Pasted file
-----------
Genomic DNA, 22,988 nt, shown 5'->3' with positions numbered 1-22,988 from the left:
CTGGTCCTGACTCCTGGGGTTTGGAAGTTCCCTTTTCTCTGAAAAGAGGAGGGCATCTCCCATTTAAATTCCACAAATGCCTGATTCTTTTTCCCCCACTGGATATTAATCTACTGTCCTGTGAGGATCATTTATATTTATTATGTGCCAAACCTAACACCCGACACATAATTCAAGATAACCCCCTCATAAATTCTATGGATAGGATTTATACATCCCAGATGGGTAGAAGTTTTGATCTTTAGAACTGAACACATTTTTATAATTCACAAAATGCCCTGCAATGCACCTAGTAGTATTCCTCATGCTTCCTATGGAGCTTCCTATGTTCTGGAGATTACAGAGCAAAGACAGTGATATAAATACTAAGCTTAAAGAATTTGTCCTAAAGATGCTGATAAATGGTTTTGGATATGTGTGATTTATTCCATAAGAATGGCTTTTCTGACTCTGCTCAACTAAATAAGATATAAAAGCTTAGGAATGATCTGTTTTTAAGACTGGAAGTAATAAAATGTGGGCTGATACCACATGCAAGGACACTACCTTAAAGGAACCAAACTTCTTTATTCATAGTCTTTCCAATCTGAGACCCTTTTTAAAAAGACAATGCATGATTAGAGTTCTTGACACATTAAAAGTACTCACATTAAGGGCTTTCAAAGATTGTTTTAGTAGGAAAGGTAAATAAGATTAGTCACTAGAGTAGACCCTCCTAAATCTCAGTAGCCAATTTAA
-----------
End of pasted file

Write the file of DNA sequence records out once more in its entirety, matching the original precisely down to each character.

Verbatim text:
Genomic DNA, 22,988 nt, shown 5'->3' with positions numbered 1-22,988 from the left:
CTGGTCCTGACTCCTGGGGTTTGGAAGTTCCCTTTTCTCTGAAAAGAGGAGGGCATCTCCCATTTAAATTCCACAAATGCCTGATTCTTTTTCCCCCACTGGATATTAATCTACTGTCCTGTGAGGATCATTTATATTTATTATGTGCCAAACCTAACACCCGACACATAATTCAAGATAACCCCCTCATAAATTCTATGGATAGGATTTATACATCCCAGATGGGTAGAAGTTTTGATCTTTAGAACTGAACACATTTTTATAATTCACAAAATGCCCTGCAATGCACCTAGTAGTATTCCTCATGCTTCCTATGGAGCTTCCTATGTTCTGGAGATTACAGAGCAAAGACAGTGATATAAATACTAAGCTTAAAGAATTTGTCCTAAAGATGCTGATAAATGGTTTTGGATATGTGTGATTTATTCCATAAGAATGGCTTTTCTGACTCTGCTCAACTAAATAAGATATAAAAGCTTAGGAATGATCTGTTTTTAAGACTGGAAGTAATAAAATGTGGGCTGATACCACATGCAAGGACACTACCTTAAAGGAACCAAACTTCTTTATTCATAGTCTTTCCAATCTGAGACCCTTTTTAAAAAGACAATGCATGATTAGAGTTCTTGACACATTAAAAGTACTCACATTAAGGGCTTTCAAAGATTGTTTTAGTAGGAAAGGTAAATAAGATTAGTCACTAGAGTAGACCCTCCTAAATCTCAGTAGCCAATTTAA